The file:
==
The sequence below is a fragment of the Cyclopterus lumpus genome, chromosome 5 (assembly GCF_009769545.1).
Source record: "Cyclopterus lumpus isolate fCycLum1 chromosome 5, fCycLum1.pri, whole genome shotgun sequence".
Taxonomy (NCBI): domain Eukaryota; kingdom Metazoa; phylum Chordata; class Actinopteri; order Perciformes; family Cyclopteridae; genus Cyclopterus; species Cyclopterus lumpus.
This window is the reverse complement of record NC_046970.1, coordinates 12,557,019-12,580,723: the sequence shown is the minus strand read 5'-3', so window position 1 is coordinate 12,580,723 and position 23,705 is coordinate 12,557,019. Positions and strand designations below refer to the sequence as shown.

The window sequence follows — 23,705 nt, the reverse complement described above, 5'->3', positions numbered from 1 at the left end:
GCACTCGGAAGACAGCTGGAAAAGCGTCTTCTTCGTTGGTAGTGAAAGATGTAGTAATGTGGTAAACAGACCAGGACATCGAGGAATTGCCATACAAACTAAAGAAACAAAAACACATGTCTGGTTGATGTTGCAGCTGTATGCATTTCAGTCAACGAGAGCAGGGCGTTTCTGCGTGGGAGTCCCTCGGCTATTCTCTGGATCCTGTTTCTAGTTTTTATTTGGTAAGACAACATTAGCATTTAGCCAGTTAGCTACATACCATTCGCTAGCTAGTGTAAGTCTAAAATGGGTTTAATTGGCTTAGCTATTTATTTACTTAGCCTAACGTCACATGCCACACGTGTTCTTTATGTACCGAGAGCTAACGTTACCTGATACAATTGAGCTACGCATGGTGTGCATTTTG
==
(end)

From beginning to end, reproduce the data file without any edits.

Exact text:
The sequence below is a fragment of the Cyclopterus lumpus genome, chromosome 5 (assembly GCF_009769545.1).
Source record: "Cyclopterus lumpus isolate fCycLum1 chromosome 5, fCycLum1.pri, whole genome shotgun sequence".
Taxonomy (NCBI): domain Eukaryota; kingdom Metazoa; phylum Chordata; class Actinopteri; order Perciformes; family Cyclopteridae; genus Cyclopterus; species Cyclopterus lumpus.
This window is the reverse complement of record NC_046970.1, coordinates 12,557,019-12,580,723: the sequence shown is the minus strand read 5'-3', so window position 1 is coordinate 12,580,723 and position 23,705 is coordinate 12,557,019. Positions and strand designations below refer to the sequence as shown.

The window sequence follows — 23,705 nt, the reverse complement described above, 5'->3', positions numbered from 1 at the left end:
GCACTCGGAAGACAGCTGGAAAAGCGTCTTCTTCGTTGGTAGTGAAAGATGTAGTAATGTGGTAAACAGACCAGGACATCGAGGAATTGCCATACAAACTAAAGAAACAAAAACACATGTCTGGTTGATGTTGCAGCTGTATGCATTTCAGTCAACGAGAGCAGGGCGTTTCTGCGTGGGAGTCCCTCGGCTATTCTCTGGATCCTGTTTCTAGTTTTTATTTGGTAAGACAACATTAGCATTTAGCCAGTTAGCTACATACCATTCGCTAGCTAGTGTAAGTCTAAAATGGGTTTAATTGGCTTAGCTATTTATTTACTTAGCCTAACGTCACATGCCACACGTGTTCTTTATGTACCGAGAGCTAACGTTACCTGATACAATTGAGCTACGCATGGTGTGCATTTTG